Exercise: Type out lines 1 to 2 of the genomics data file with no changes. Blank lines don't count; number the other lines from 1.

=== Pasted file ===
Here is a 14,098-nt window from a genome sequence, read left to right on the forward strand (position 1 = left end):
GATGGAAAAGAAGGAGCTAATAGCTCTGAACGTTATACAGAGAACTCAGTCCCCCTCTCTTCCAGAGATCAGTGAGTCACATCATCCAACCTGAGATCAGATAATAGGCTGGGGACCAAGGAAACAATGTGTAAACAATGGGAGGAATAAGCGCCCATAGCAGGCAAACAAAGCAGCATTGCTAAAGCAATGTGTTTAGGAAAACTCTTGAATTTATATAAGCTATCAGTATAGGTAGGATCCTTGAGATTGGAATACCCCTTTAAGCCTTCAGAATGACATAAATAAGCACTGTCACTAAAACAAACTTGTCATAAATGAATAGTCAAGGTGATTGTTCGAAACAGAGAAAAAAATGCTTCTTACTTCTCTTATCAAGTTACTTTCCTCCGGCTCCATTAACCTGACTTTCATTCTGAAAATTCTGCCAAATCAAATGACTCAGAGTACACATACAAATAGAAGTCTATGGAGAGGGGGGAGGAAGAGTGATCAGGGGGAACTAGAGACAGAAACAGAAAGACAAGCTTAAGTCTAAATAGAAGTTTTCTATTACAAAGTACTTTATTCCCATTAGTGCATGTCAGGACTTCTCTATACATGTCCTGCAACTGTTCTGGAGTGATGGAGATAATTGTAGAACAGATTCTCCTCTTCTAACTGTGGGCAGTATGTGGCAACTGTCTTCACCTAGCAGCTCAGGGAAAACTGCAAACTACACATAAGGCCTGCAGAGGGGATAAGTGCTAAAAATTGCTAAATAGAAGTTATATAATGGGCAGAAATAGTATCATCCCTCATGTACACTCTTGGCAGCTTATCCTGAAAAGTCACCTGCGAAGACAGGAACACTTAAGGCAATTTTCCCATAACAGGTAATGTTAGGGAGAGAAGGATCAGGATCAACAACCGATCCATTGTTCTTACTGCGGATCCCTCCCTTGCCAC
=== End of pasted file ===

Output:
Here is a 14,098-nt window from a genome sequence, read left to right on the forward strand (position 1 = left end):
GATGGAAAAGAAGGAGCTAATAGCTCTGAACGTTATACAGAGAACTCAGTCCCCCTCTCTTCCAGAGATCAGTGAGTCACATCATCCAACCTGAGATCAGATAATAGGCTGGGGACCAAGGAAACAATGTGTAAACAATGGGAGGAATAAGCGCCCATAGCAGGCAAACAAAGCAGCATTGCTAAAGCAATGTGTTTAGGAAAACTCTTGAATTTATATAAGCTATCAGTATAGGTAGGATCCTTGAGATTGGAATACCCCTTTAAGCCTTCAGAATGACATAAATAAGCACTGTCACTAAAACAAACTTGTCATAAATGAATAGTCAAGGTGATTGTTCGAAACAGAGAAAAAAATGCTTCTTACTTCTCTTATCAAGTTACTTTCCTCCGGCTCCATTAACCTGACTTTCATTCTGAAAATTCTGCCAAATCAAATGACTCAGAGTACACATACAAATAGAAGTCTATGGAGAGGGGGGAGGAAGAGTGATCAGGGGGAACTAGAGACAGAAACAGAAAGACAAGCTTAAGTCTAAATAGAAGTTTTCTATTACAAAGTACTTTATTCCCATTAGTGCATGTCAGGACTTCTCTATACATGTCCTGCAACTGTTCTGGAGTGATGGAGATAATTGTAGAACAGATTCTCCTCTTCTAACTGTGGGCAGTATGTGGCAACTGTCTTCACCTAGCAGCTCAGGGAAAACTGCAAACTACACATAAGGCCTGCAGAGGGGATAAGTGCTAAAAATTGCTAAATAGAAGTTATATAATGGGCAGAAATAGTATCATCCCTCATGTACACTCTTGGCAGCTTATCCTGAAAAGTCACCTGCGAAGACAGGAACACTTAAGGCAATTTTCCCATAACAGGTAATGTTAGGGAGAGAAGGATCAGGATCAACAACCGATCCATTGTTCTTACTGCGGATCCCTCCCTTGCCAC